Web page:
The female shooter in the San Bernardino attack that left 14 people dead reportedly pledged allegiance to Islamic State (Isis) leader Abu Bakr al-Baghdadi with a Facebook post, according to officials quoted by CNN.
The social media post, later removed from Facebook, was made by Tashfeen Malik, wife of gunman Syed Farook, who used an account with a different name. The three officials familiar with the investigation quoted by CNN did not elaborate further.
A report by NBC news said Malik, a Pakistani native who had been living in Saudi Arabia when she married Farook, posted the statement in support of the IS (Daesh) leader on the day of the shooting, "just before the attack".
However, there is no evidence the jihadist group directed the couple to launch the attacks.
"At this point we believe they were more self-radicalized and inspired by the group than actually told to do the shooting," one of the officials told The New York Times.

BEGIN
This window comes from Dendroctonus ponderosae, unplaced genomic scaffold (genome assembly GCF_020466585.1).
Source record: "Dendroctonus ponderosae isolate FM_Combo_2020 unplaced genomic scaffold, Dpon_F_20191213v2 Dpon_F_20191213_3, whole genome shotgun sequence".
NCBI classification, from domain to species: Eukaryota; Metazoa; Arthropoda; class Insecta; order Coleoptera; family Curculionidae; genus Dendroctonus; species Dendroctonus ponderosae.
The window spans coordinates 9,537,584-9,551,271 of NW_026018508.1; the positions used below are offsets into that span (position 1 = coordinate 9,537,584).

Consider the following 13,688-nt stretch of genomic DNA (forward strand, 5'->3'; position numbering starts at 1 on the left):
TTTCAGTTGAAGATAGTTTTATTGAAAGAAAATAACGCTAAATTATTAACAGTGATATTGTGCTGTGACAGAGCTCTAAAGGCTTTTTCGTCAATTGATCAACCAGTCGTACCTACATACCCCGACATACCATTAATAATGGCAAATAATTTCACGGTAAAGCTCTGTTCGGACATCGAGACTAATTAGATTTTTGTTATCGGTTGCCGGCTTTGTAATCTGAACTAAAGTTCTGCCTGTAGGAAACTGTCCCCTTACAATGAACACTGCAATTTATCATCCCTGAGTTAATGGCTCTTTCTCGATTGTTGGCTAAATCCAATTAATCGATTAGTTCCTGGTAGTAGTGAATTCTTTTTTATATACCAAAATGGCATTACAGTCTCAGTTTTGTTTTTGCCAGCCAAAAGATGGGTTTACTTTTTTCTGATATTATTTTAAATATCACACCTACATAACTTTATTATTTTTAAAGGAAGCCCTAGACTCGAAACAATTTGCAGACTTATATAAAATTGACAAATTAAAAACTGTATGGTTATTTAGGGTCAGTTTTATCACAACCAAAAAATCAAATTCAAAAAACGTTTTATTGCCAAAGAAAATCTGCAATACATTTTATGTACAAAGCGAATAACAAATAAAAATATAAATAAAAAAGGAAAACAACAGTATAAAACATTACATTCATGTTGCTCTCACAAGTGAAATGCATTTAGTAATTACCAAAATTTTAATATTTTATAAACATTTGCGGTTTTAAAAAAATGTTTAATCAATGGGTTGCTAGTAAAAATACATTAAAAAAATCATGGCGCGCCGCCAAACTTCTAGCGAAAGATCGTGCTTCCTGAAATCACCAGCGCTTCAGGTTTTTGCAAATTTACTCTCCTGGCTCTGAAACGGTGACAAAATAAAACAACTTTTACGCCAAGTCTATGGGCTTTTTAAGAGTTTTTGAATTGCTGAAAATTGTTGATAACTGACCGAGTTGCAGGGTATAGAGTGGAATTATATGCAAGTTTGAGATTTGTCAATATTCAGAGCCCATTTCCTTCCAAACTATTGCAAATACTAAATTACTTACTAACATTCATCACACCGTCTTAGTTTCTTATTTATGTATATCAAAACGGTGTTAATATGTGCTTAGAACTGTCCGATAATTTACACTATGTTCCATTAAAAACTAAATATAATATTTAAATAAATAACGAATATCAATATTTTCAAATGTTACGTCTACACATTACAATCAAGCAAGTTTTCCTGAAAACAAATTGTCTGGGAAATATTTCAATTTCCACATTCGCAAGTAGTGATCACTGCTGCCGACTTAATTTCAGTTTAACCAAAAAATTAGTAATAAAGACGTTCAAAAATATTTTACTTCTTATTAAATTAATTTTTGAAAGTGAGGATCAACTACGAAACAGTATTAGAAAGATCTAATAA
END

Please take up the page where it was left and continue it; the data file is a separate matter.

Earlier, another US official told AP that Farook, a US citizen born in Illinois and the son of Pakistani immigrants, had been in touch with known Islamic extremists on social media. In the days leading up to the shooting, the couple did their best to delete any electronic information in a bid to cover their tracks, official said.
Farook's contacts with extremists via social media are under scrutiny as investigators are trying to assess whether the Southern California shooting was an act of terror.
Dressed in tactical gear, the assault rifle-wielding suspects fired about 75 rounds at the police officers who were pursuing them. As many as 23 officers from seven different agencies engaged the suspects during the gun-battle. The couple, besides carrying two 9mm semi-automatic pistols and .223-calibre assault rifles, also left behind a remote-controlled detonating device, which did not explode.
They were shot dead by authorities after a manhunt and gun battle in San Bernardino, in which they fired 76 rounds, while 23 law officers unleashed about 380, police said.
The husband-and-wife killers, who were not under FBI scrutiny before the massacre, had enough bullets and bombs to slaughter hundreds when they launched their deadly attack on a holiday party.
They left a six-month-old daughter. Farook's brother-in-law, Farhan Khan, told NBC News he had begun legal proceedings to adopt the girl and was "very upset and angry" at Farook.
"You left your 6-month-old daughter," Khan said. "In this life some people cannot have kids. God gave you a gift of a daughter. And you left that kid behind ... What did you achieve?"